By Karl-Erik Stromsta in New York
Monday, April 28 2014
Updated: Monday, April 28 2014
As the curtain fell on negotiations Monday – a day in which the chief executives from both GE and then Siemens met with French president Francois Hollande – Alstom’s board was leaning towards GE’s offer, according to press reports.
That preference was based at least in part on the more advanced state of GE’s offer, which has apparently evolved over several months of negotiations between GE and Alstom.
GE chief executive Jeffrey Immelt reportedly already has the approval of his company’s board for the deal.
French economy minister Arnaud Montebourg, however, expressed irritation that negotiations have been going on for a while between GE and Alstom in private.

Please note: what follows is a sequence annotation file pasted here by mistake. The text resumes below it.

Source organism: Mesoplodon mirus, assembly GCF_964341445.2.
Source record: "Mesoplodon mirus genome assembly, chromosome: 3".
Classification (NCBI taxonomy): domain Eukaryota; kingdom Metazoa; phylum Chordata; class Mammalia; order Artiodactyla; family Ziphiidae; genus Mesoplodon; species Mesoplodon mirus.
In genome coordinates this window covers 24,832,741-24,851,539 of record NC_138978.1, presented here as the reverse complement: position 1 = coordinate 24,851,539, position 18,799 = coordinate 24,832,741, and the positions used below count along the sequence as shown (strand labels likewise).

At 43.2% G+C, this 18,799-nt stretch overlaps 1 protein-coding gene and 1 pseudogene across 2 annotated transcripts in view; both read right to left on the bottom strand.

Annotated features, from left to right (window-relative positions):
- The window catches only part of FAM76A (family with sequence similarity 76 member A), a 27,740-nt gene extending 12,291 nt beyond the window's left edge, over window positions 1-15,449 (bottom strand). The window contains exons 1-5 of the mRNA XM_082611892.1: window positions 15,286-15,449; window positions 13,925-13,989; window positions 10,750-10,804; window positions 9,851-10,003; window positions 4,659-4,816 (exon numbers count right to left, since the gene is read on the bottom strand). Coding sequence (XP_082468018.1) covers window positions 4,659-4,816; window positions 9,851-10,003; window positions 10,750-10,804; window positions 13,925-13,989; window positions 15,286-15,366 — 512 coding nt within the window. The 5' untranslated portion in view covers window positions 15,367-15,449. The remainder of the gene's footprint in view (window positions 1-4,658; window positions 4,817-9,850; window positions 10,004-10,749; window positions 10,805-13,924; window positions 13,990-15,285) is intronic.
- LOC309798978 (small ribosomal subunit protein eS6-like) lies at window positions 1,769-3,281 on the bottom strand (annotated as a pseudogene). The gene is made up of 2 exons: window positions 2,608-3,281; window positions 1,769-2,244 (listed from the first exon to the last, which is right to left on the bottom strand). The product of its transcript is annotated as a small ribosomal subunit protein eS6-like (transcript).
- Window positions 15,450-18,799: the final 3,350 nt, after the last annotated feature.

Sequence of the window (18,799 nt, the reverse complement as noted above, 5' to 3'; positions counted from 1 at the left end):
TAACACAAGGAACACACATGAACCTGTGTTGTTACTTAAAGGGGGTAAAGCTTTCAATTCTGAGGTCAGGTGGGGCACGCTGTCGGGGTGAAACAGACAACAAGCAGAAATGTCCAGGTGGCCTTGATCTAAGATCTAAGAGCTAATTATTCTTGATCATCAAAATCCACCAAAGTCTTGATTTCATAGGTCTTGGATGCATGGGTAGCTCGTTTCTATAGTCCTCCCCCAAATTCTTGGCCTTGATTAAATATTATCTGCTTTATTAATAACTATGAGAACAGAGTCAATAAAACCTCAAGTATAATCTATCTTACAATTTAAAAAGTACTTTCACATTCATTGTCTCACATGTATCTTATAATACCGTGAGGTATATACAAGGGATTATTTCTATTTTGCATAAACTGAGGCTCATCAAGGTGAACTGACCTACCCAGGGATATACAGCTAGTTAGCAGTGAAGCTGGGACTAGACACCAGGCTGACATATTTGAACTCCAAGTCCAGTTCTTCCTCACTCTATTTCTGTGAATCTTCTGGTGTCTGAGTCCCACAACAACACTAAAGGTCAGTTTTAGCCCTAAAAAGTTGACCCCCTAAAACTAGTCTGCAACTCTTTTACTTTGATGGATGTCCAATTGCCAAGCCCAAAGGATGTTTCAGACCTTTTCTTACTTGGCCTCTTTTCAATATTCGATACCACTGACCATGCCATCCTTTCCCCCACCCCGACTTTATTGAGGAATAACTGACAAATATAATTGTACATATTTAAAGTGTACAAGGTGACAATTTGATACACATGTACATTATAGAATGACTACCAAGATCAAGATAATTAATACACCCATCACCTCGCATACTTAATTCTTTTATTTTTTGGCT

Montebourg suggested he would prefer a deal with Siemens, keeping Alstom a fully European company.
“We won’t let Alstom sell this national champion behind the back of its shareholders, its employees and the French government,” Montebourg wrote on Twitter early on Monday.
The French government does not own a stake in Alstom, but it does own parts of several of the company’s biggest customers – including Electricite de France.
In spite of the tough talk from the Elysee Palace, however, some analysts believe it may be easier for GE to preserve jobs in France than it would for Siemens, given the smaller overlap between GE's businesses and Alstom’s.
Siemens’ board will convene on Tuesday to decide whether – and how – to bid for Alstom, according to reports.
In his meeting with Hollande, Immelt confirmed that GE will on Tuesday firm up its commitments to protecting and enriching Alstom’s jobs base and R&D facilities in France.
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